Is the 'bring your own device' discussion stumping your IT group?

A new twist to the communication challenge most companies and IT departments face is the “bring your own device,” or BYOD, conundrum. I call it a conundrum because it is stumping many IT professionals.

May 23, 2013 |
Sasha Reed

Editor's note: This is a sponsored article. All text and images were provided by the sponsor company.

 

I had the opportunity to sit in on an IT roundtable discussion recently, where candid conversations were had by IT professionals from various state transportation agencies. As they outlined some of their greatest challenges, communication came up as a theme over and over again. But the new twist to the communication challenge was the “bring your own device,” or BYOD, conundrum. I call it a conundrum because it was stumping each IT professional, with no clear answer in sight.

In the building sector, BYOD is also a rapidly growing challenge as workers become more mobile and the technology lines between commercial and consumer markets become more blurred. Aiding the acceptance of personal mobile devices and tablets for work is the lack of funding available to provide a single mobile platform solution to all employees. With budget cuts deeply affecting IT spend, flexibility to allow each employee to choose his or her own device has become the reluctant outcome. 

At the roundtable, as each IT leader talked candidly about the correlation between their dwindling budgets and their acceptance of personal devices as a mobility solution for their field workers, the hot topic quickly became security. How do you secure mobile devices used in the field by workers, over various networks, with various carriers? Does security happen at the device level, the network level, or the document management level? These are all good questions, and while a few single-path solutions were offered, nothing had the scalable security options most organizations need.

At the end of the discussion, the final word was: we just don’t have enough information today to make a call (pardon the pun). Until more use cases are available which clearly define either a path to success or a path to failure, we have to allow a certain level of flexibility to our mobile workers. Secure whatever information you can secure and hope for the best.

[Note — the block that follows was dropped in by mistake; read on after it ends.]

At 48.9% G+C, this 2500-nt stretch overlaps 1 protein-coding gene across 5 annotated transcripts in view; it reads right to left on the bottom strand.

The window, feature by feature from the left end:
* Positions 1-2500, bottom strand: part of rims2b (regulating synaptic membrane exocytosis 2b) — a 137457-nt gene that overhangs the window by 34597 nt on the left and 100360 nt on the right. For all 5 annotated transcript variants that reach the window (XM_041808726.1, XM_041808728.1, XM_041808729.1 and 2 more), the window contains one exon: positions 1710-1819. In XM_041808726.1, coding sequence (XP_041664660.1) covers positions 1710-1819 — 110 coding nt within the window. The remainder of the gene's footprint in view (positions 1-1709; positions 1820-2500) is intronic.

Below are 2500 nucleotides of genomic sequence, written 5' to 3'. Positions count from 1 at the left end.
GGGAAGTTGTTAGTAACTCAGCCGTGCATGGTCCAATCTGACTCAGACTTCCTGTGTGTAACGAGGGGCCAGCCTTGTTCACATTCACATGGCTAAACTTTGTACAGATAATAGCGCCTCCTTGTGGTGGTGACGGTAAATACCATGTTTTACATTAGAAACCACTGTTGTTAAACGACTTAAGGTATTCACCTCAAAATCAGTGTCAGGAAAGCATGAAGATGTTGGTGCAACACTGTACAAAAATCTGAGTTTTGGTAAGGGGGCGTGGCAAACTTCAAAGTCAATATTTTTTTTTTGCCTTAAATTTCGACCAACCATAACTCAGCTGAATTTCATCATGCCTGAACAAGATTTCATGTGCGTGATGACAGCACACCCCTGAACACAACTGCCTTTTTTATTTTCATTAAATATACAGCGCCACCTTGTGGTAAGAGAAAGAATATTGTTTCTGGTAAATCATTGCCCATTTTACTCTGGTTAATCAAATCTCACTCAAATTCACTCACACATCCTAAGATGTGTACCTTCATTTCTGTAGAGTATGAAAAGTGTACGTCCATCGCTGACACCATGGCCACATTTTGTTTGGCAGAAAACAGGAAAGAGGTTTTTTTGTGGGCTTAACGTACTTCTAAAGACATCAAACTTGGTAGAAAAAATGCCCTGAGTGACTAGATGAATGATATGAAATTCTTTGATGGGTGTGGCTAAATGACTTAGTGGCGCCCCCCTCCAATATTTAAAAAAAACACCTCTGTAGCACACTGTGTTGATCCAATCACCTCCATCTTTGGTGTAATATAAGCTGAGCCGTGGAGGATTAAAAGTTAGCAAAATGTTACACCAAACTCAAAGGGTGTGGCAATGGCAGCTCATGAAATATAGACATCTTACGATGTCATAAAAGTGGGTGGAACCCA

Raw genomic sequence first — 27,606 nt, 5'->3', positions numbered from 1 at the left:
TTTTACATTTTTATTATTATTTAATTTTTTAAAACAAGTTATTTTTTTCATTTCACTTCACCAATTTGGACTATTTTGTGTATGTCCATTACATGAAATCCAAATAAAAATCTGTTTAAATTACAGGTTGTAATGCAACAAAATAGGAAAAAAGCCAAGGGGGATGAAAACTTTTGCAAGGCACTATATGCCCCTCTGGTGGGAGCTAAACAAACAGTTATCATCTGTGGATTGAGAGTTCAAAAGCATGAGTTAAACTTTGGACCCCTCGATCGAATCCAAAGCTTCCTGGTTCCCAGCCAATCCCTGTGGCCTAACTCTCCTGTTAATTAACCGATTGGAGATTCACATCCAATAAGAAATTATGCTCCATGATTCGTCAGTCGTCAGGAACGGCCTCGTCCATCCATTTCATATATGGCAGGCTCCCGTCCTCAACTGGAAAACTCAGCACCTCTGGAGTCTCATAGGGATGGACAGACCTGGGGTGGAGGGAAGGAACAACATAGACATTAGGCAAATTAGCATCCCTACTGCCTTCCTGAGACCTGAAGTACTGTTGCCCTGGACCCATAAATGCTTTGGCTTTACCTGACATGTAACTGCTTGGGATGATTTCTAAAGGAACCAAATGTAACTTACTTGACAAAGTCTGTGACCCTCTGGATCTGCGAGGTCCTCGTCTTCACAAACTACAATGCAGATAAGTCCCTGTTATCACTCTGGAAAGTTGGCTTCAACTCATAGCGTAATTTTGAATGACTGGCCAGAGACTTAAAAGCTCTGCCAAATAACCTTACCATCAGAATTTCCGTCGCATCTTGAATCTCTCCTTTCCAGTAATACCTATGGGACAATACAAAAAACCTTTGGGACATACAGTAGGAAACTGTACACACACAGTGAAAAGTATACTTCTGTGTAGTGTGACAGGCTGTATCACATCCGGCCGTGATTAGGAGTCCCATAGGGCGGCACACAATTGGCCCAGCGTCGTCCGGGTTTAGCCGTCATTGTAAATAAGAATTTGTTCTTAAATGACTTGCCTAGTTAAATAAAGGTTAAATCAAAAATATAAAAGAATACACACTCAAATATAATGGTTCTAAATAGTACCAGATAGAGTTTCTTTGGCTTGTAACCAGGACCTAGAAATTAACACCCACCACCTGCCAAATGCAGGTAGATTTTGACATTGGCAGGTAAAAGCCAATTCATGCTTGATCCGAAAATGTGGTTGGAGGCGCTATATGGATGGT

So my question to you is: How are you grappling with the BYOD conundrum? Have you found an affordable, secure solution that meets the demands of your field workers? Do you control communication and information at the device level or at the document level? If you’ve experienced a success or failure with BYOD, we’d love to hear about it.

Sasha Reed | Digital COM
Bluebeam Software
Vice President of Strategic Development

As Vice President of Strategic Development at Bluebeam Software, Sasha Reed collaborates with leaders in the architecture, engineering and construction industry to guide Bluebeam’s technology, partnerships and long-term goals. She joined Bluebeam in 2007 and co-created the Concierge Approach, a distinctly branded process of customer engagement, product feedback and solution delivery to which much of Bluebeam’s success is attributed, and which today is replicated at every organizational level.

Sasha is known industry-wide as a “conversation facilitator,” creating platforms for exchanges necessary to digitally advance the industry, including the BD+C Magazine Digital COM Blog, which she authors and manages. She’s been a featured presenter at numerous national and international conferences, including the 2014 Design-Build Institute of America (DBIA), Federal Project Delivery Symposium and NTI Danish BIM Conference. Sasha also co-chairs the Construction PDF Coalition, a grassroots effort to provide a common industry framework from which to create and maintain construction PDF documents, serves on the City College of San Francisco BIM Industry Council, and is Advisor to the Board of Direction for the National Institute of Building Sciences BuildingSMART Alliance.

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